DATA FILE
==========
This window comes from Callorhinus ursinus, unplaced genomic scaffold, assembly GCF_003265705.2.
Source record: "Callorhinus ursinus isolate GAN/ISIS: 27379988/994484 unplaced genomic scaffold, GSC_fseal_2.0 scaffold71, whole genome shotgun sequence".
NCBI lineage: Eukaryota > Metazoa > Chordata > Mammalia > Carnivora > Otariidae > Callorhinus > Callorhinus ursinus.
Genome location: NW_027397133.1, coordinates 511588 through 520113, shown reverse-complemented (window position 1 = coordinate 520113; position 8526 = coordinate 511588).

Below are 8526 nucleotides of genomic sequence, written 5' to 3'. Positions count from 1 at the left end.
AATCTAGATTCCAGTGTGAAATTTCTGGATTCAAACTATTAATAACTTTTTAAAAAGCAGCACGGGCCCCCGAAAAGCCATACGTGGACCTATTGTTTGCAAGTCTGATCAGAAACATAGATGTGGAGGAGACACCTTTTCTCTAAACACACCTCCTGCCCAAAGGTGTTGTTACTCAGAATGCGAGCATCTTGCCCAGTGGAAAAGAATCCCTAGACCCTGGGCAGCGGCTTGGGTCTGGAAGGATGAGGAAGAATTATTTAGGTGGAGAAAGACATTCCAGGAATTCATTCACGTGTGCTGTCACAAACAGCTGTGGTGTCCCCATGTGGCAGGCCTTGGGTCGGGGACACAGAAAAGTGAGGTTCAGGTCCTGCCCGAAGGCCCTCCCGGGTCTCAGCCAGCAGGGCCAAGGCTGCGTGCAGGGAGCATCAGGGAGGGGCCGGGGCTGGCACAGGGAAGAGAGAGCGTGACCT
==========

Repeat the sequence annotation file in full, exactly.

This window comes from Callorhinus ursinus, unplaced genomic scaffold, assembly GCF_003265705.2.
Source record: "Callorhinus ursinus isolate GAN/ISIS: 27379988/994484 unplaced genomic scaffold, GSC_fseal_2.0 scaffold71, whole genome shotgun sequence".
NCBI lineage: Eukaryota > Metazoa > Chordata > Mammalia > Carnivora > Otariidae > Callorhinus > Callorhinus ursinus.
Genome location: NW_027397133.1, coordinates 511588 through 520113, shown reverse-complemented (window position 1 = coordinate 520113; position 8526 = coordinate 511588).

Below are 8526 nucleotides of genomic sequence, written 5' to 3'. Positions count from 1 at the left end.
AATCTAGATTCCAGTGTGAAATTTCTGGATTCAAACTATTAATAACTTTTTAAAAAGCAGCACGGGCCCCCGAAAAGCCATACGTGGACCTATTGTTTGCAAGTCTGATCAGAAACATAGATGTGGAGGAGACACCTTTTCTCTAAACACACCTCCTGCCCAAAGGTGTTGTTACTCAGAATGCGAGCATCTTGCCCAGTGGAAAAGAATCCCTAGACCCTGGGCAGCGGCTTGGGTCTGGAAGGATGAGGAAGAATTATTTAGGTGGAGAAAGACATTCCAGGAATTCATTCACGTGTGCTGTCACAAACAGCTGTGGTGTCCCCATGTGGCAGGCCTTGGGTCGGGGACACAGAAAAGTGAGGTTCAGGTCCTGCCCGAAGGCCCTCCCGGGTCTCAGCCAGCAGGGCCAAGGCTGCGTGCAGGGAGCATCAGGGAGGGGCCGGGGCTGGCACAGGGAAGAGAGAGCGTGACCT